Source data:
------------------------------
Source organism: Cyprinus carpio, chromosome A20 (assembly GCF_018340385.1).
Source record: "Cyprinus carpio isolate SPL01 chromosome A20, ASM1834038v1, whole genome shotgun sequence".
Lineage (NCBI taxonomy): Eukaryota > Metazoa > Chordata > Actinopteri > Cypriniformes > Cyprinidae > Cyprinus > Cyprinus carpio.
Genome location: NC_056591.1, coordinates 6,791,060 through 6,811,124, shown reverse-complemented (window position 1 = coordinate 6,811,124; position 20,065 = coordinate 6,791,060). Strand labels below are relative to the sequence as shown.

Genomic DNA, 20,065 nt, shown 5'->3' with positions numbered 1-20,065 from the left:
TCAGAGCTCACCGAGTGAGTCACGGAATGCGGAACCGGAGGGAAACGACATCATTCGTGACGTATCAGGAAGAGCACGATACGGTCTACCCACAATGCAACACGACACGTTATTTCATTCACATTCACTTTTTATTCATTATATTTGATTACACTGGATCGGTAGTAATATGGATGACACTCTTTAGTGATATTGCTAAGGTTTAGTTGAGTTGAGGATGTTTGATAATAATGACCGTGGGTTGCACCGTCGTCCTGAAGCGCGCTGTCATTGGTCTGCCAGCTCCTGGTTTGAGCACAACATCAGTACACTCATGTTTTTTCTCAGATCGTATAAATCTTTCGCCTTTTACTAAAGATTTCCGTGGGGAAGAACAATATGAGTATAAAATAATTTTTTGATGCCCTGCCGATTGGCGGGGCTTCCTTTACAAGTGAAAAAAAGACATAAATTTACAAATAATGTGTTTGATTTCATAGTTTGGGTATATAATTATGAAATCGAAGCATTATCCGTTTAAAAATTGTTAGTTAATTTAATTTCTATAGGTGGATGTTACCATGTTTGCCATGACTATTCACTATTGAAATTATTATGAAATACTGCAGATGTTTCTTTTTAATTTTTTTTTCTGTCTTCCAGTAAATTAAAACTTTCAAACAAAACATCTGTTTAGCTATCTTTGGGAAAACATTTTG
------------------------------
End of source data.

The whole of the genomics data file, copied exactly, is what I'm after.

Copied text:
Source organism: Cyprinus carpio, chromosome A20 (assembly GCF_018340385.1).
Source record: "Cyprinus carpio isolate SPL01 chromosome A20, ASM1834038v1, whole genome shotgun sequence".
Lineage (NCBI taxonomy): Eukaryota > Metazoa > Chordata > Actinopteri > Cypriniformes > Cyprinidae > Cyprinus > Cyprinus carpio.
Genome location: NC_056591.1, coordinates 6,791,060 through 6,811,124, shown reverse-complemented (window position 1 = coordinate 6,811,124; position 20,065 = coordinate 6,791,060). Strand labels below are relative to the sequence as shown.

Genomic DNA, 20,065 nt, shown 5'->3' with positions numbered 1-20,065 from the left:
TCAGAGCTCACCGAGTGAGTCACGGAATGCGGAACCGGAGGGAAACGACATCATTCGTGACGTATCAGGAAGAGCACGATACGGTCTACCCACAATGCAACACGACACGTTATTTCATTCACATTCACTTTTTATTCATTATATTTGATTACACTGGATCGGTAGTAATATGGATGACACTCTTTAGTGATATTGCTAAGGTTTAGTTGAGTTGAGGATGTTTGATAATAATGACCGTGGGTTGCACCGTCGTCCTGAAGCGCGCTGTCATTGGTCTGCCAGCTCCTGGTTTGAGCACAACATCAGTACACTCATGTTTTTTCTCAGATCGTATAAATCTTTCGCCTTTTACTAAAGATTTCCGTGGGGAAGAACAATATGAGTATAAAATAATTTTTTGATGCCCTGCCGATTGGCGGGGCTTCCTTTACAAGTGAAAAAAAGACATAAATTTACAAATAATGTGTTTGATTTCATAGTTTGGGTATATAATTATGAAATCGAAGCATTATCCGTTTAAAAATTGTTAGTTAATTTAATTTCTATAGGTGGATGTTACCATGTTTGCCATGACTATTCACTATTGAAATTATTATGAAATACTGCAGATGTTTCTTTTTAATTTTTTTTTCTGTCTTCCAGTAAATTAAAACTTTCAAACAAAACATCTGTTTAGCTATCTTTGGGAAAACATTTTG